Berk Sunar received his BSc degree in Electrical and Electronics Engineering from Middle East Technical University in 1995 and his Ph.D. degree in Electrical and Computer Engineering (ECE) from Oregon State University in December 1998. After briefly working as a member of the research faculty at Oregon State University’s Information Security Laboratory, Sunar has joined Worcester Polytechnic Institute as an Assistant Professor. He is currently heading the Cryptography and Information Security Laboratory (CRIS). Sunar received the prestigious National Science Foundation Young Faculty Early CAREER award in 2002.
Thomas Eisenbarth is an assistant professor at the Electrical and Computer Engineering Department at WPI. Before joining WPI he spent two years at the Center for Cryptology and Information Security (CCIS) at Florida Atlantic University. He received his Ph.D. in ECE from Ruhr University Bochum, Germany. There he worked as a member of the Horst Goertz Institute (HGI) in the embedded security group of Prof. Christof Paar. His research interests are in embedded systems security, side channel attacks and countermeasures, and efficient implementation of cryptographic systems. More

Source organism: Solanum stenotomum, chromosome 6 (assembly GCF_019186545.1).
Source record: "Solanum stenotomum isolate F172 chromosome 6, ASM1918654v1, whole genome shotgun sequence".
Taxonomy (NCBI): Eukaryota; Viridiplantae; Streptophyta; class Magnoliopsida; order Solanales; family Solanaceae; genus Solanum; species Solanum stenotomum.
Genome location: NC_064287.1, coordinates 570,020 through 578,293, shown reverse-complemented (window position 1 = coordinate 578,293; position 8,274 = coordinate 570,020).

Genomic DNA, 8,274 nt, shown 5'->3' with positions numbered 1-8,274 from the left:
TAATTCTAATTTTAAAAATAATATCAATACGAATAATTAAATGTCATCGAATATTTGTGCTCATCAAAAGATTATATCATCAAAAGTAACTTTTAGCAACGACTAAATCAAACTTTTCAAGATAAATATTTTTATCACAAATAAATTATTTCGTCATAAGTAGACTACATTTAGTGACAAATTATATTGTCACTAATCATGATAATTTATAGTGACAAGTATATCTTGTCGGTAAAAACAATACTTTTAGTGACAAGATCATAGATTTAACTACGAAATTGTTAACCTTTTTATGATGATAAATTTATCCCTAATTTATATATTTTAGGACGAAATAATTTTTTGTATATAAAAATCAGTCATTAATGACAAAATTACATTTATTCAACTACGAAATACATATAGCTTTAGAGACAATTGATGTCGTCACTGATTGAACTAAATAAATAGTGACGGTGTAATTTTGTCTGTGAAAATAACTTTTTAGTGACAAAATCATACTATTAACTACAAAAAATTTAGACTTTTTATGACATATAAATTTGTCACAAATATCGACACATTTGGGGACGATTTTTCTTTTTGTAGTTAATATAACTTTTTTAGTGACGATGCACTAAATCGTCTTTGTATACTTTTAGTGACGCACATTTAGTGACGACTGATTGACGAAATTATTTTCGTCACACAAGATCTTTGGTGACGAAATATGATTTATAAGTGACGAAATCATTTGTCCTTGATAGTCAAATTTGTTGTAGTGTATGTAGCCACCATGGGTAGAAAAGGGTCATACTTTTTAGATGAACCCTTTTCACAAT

William J. Martin
Bill Martin received his bachelors degree in 1986 with a double major in Mathematics and Computer Science at the State University of New York at Potsdam.
Simultaneously, he received an M.A. in Mathematics from the same institution. He received his Ph.D. in 1992 in Combinatorics and Optimization at the University of Waterloo, with a thesis on “completely regular” codes completed under the supervision of C. D. Godsil. Martin has held visiting positions at Waterloo and Vermont and from 1993 to 2001 was on faculty at the University of Winnipeg in the Department of Mathematics and Statistics. After a year with the Center for Applied Cryptographic Research, Martin joined Worcester Polytechnic Institute as an associate professor in the Department of Mathematical Sciences. His research has been supported by both NSERC (Canada) and the NSF.
Andrew Clark is an assistant professor at the Electrical and Computer Engineering Department at WPI. Andrew Clark is interested in modeling the impact of cyber threats on the behavior of cyber-physical systems, as well as developing scalable and practical algorithms for controlling CPS and mitigating attacks. His goal is to train students with the technical expertise, creativity, and critical thinking skills that will be needed to solve these and other challenging problems. More
Venkatasubramanian is an Assistant Professor with the Department of Computer Science at WPI. His current research interests are: Cyber-Physical Systems and Security, Trust and Reputation Management, and Internet & Web Security.
He is particularly interested in secure interoperable medical device systems, environment-coupled security solutions for body area networks. He also works on understanding the role of trust and reputation in distributed systems with applications in internet protocols, crowd-sourcing collaborative environments, and vehicular networks.